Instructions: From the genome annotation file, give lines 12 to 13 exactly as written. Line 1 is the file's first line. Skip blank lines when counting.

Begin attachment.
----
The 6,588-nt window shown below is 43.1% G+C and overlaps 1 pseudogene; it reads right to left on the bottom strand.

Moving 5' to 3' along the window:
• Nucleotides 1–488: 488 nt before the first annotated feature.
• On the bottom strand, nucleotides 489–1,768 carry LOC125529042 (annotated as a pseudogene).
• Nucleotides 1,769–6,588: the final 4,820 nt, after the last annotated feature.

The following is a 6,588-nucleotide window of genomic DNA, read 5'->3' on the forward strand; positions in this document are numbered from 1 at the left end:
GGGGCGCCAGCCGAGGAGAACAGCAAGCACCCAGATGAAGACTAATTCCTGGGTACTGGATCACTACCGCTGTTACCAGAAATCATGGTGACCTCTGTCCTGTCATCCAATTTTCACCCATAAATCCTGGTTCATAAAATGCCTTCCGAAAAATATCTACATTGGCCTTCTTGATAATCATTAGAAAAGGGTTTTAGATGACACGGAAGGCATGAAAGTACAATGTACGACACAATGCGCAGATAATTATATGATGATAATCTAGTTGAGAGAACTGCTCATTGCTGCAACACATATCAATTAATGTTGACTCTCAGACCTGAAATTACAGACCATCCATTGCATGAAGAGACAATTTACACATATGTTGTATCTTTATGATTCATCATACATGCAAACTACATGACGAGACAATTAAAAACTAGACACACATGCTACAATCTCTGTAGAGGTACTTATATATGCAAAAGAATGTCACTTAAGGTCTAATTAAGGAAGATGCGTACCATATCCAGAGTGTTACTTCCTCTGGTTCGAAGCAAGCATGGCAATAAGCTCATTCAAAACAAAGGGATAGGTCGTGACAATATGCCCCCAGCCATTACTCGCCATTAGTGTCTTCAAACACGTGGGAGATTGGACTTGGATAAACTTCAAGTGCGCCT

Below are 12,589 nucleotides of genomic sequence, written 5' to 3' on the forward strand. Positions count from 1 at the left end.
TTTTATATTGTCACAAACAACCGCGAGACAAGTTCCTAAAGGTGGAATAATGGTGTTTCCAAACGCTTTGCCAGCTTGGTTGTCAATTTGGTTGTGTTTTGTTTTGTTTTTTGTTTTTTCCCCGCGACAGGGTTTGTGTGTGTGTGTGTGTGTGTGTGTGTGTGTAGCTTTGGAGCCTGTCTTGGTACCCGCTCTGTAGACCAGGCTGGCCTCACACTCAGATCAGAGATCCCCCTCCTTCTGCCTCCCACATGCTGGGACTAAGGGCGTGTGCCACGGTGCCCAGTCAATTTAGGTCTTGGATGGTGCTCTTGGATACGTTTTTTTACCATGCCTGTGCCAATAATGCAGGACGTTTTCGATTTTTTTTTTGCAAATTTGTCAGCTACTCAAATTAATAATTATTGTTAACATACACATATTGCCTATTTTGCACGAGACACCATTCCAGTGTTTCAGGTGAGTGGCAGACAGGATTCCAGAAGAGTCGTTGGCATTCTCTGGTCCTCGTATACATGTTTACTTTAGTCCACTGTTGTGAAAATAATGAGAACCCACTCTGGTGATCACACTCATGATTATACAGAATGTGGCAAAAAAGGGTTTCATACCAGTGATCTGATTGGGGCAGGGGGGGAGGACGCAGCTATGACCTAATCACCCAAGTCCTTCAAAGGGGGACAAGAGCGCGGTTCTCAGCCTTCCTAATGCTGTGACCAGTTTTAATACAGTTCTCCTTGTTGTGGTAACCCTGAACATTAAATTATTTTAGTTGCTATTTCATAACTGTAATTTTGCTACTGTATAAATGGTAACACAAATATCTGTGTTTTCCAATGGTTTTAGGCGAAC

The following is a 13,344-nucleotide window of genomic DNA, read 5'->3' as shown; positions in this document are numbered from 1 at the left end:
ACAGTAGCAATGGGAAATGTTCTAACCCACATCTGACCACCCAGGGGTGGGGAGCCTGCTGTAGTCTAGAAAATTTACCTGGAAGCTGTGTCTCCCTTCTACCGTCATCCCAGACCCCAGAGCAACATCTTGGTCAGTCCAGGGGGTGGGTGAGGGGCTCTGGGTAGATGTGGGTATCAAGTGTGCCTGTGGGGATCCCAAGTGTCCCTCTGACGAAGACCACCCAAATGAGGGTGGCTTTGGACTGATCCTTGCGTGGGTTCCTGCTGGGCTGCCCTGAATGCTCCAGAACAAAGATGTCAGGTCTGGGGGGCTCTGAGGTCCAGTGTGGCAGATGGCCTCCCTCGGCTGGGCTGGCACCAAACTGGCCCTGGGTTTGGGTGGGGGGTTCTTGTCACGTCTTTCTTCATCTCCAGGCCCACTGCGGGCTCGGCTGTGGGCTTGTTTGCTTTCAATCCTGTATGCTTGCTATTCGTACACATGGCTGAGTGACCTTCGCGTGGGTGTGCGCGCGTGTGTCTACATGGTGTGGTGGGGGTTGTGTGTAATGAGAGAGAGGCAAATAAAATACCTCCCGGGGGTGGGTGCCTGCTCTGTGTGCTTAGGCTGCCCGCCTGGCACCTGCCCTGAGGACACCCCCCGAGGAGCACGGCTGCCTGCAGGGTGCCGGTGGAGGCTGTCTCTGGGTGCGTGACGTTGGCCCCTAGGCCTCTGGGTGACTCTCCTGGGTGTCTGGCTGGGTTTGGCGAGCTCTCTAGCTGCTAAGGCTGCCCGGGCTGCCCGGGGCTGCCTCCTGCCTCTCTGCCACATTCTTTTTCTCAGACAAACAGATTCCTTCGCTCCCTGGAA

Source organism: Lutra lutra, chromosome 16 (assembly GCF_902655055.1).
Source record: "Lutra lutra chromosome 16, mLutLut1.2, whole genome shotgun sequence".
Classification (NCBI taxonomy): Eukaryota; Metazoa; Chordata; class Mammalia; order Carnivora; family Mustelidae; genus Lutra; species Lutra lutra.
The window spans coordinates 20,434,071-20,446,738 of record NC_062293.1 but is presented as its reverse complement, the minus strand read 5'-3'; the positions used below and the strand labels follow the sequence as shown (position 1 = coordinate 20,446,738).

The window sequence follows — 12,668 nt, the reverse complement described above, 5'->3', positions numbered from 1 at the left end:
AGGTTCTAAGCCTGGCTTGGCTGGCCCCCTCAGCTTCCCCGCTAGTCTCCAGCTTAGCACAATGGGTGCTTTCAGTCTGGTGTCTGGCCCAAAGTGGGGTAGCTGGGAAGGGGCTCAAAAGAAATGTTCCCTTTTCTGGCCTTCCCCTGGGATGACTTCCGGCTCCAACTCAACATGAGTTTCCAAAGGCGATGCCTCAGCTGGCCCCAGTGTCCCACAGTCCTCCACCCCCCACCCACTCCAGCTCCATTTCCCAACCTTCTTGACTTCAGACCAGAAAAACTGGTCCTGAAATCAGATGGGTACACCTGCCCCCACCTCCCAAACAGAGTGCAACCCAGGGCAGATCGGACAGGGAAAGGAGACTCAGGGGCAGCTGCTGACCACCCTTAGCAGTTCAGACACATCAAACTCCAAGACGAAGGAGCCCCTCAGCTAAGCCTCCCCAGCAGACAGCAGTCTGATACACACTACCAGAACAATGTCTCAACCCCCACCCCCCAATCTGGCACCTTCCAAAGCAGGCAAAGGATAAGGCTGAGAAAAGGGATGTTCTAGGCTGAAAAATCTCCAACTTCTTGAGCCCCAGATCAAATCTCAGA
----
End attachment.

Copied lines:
Source organism: Lutra lutra, chromosome 16 (assembly GCF_902655055.1).
Source record: "Lutra lutra chromosome 16, mLutLut1.2, whole genome shotgun sequence".